Safety chiefs reveal grim toll of 15,000 deaths on Northern Ireland's roads
Safety chiefs have revealed that 14,767 people have been killed on Northern Ireland's roads since records began in 1931.
The numbers were released ahead of World Day of Remembrance for Road Traffic Victims on Sunday.
Stormont Environment Minister Mark H Durkan, whose own family was devastated by the loss of his sister in a car crash in 2000, said road deaths do not discriminate. "All road-users are vulnerable - every journey, every day, every road," he said. "The certainty of the unexpected means that it is crucial to reduce speed, wear seatbelts and eliminate high-risk behaviour."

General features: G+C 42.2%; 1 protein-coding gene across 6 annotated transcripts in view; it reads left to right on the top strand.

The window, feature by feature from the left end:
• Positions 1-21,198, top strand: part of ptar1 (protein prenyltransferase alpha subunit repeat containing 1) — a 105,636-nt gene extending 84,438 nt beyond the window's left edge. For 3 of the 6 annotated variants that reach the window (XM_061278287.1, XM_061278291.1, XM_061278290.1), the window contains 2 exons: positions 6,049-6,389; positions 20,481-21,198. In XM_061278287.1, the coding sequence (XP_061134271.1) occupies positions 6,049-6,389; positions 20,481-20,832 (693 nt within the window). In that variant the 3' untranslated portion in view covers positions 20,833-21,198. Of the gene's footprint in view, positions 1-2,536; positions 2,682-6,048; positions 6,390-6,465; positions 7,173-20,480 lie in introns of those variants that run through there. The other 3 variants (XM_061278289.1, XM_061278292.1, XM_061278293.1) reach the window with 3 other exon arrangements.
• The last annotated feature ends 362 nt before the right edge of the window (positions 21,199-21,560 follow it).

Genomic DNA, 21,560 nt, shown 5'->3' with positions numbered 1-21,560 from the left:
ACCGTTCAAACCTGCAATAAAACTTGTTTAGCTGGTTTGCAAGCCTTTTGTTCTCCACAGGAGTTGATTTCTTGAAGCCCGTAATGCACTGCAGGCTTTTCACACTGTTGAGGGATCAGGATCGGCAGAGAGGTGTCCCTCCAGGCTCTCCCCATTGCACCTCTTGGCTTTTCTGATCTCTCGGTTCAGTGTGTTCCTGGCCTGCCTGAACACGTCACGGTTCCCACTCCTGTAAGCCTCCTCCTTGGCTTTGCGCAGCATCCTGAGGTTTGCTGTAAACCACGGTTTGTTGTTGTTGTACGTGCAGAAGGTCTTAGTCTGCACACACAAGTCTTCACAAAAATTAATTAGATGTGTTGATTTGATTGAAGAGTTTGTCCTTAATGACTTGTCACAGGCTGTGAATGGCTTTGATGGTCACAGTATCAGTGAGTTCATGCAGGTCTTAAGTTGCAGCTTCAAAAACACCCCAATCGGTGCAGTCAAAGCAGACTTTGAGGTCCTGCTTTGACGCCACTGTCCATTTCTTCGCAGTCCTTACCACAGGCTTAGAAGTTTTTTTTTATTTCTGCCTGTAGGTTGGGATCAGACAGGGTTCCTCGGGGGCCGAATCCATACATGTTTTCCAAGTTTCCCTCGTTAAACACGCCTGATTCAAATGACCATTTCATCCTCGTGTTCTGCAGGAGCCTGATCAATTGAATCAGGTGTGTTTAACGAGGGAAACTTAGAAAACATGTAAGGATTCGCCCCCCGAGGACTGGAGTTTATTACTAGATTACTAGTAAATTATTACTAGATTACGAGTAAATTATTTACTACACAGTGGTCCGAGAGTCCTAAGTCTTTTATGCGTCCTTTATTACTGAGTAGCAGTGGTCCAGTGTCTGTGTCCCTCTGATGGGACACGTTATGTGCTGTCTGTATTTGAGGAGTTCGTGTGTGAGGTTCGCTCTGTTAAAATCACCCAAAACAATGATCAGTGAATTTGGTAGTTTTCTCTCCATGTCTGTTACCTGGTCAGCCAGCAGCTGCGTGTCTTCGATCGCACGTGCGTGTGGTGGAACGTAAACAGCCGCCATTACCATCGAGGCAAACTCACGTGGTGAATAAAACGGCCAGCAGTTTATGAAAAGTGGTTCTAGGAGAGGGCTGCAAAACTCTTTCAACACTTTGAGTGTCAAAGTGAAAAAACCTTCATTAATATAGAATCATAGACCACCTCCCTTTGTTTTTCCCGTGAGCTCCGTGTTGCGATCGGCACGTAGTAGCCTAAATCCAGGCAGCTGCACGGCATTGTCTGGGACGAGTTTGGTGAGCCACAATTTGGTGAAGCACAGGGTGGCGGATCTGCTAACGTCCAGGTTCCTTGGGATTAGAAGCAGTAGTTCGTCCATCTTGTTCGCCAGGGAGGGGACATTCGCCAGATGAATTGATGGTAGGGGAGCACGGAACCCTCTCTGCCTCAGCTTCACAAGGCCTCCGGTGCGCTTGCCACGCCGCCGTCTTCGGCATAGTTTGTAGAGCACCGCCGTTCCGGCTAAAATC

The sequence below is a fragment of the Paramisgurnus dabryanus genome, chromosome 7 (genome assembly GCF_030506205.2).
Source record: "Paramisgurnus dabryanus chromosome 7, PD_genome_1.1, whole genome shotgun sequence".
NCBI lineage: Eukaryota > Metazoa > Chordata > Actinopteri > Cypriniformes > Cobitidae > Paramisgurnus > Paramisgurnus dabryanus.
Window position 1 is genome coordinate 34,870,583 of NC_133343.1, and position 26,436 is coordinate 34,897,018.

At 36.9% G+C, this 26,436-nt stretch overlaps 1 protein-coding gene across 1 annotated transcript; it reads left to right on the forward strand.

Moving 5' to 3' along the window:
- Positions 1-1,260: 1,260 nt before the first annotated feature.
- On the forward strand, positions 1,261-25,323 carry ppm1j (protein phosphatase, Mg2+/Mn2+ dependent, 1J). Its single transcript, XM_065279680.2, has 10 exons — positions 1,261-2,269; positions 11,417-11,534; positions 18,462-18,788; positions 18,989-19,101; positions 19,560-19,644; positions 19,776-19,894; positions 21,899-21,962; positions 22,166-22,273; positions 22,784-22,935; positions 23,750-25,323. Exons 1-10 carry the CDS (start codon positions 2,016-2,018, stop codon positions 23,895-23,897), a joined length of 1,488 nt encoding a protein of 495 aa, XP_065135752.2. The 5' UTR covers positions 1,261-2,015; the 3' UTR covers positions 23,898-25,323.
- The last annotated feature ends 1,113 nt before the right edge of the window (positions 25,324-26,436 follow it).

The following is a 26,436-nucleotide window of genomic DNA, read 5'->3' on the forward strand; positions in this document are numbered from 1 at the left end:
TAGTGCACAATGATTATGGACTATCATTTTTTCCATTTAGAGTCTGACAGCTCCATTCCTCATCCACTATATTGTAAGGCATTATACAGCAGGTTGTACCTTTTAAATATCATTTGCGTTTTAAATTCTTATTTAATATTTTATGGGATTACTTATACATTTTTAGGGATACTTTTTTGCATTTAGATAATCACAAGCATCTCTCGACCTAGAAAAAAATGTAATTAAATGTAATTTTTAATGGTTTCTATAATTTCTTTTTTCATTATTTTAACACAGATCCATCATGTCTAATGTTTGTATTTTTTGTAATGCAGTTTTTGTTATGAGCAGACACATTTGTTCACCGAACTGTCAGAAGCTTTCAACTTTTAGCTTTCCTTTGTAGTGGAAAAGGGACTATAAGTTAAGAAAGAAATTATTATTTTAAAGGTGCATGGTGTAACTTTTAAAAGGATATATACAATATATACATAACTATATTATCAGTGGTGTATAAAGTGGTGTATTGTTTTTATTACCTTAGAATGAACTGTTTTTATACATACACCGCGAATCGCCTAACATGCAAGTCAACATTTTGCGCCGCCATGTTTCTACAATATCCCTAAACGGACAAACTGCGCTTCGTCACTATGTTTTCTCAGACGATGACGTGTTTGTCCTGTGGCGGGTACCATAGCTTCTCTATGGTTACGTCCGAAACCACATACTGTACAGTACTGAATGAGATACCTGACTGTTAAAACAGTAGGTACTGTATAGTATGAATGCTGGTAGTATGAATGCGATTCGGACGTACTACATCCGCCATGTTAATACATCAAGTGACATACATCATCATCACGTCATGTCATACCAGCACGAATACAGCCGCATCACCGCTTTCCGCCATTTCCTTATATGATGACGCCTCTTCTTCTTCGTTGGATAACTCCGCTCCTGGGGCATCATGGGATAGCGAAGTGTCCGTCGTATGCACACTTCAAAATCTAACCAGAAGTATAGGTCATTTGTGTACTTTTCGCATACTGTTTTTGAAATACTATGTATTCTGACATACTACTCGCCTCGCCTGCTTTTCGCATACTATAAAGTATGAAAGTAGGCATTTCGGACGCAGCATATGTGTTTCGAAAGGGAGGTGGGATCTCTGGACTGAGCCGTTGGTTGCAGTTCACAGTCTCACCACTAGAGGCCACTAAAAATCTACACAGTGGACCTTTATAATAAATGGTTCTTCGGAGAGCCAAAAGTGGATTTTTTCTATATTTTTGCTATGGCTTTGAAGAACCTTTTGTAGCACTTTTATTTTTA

The tragic tally of death on Northern Ireland's roads has declined over the last 40 years, according to PSNI figures. The worst year on record was 1972, with 355 people losing their lives.
In contrast, in 1931 - the first year for which official statistics are available - saw 114 people die in road traffic collisions.
The next spike in the road death toll came in 1941, when 275 people lost their lives.
It was not until the early days of the Troubles in 1971 that the annual total passed the 300 mark, with official statistics recording 304 fatalities on our roads.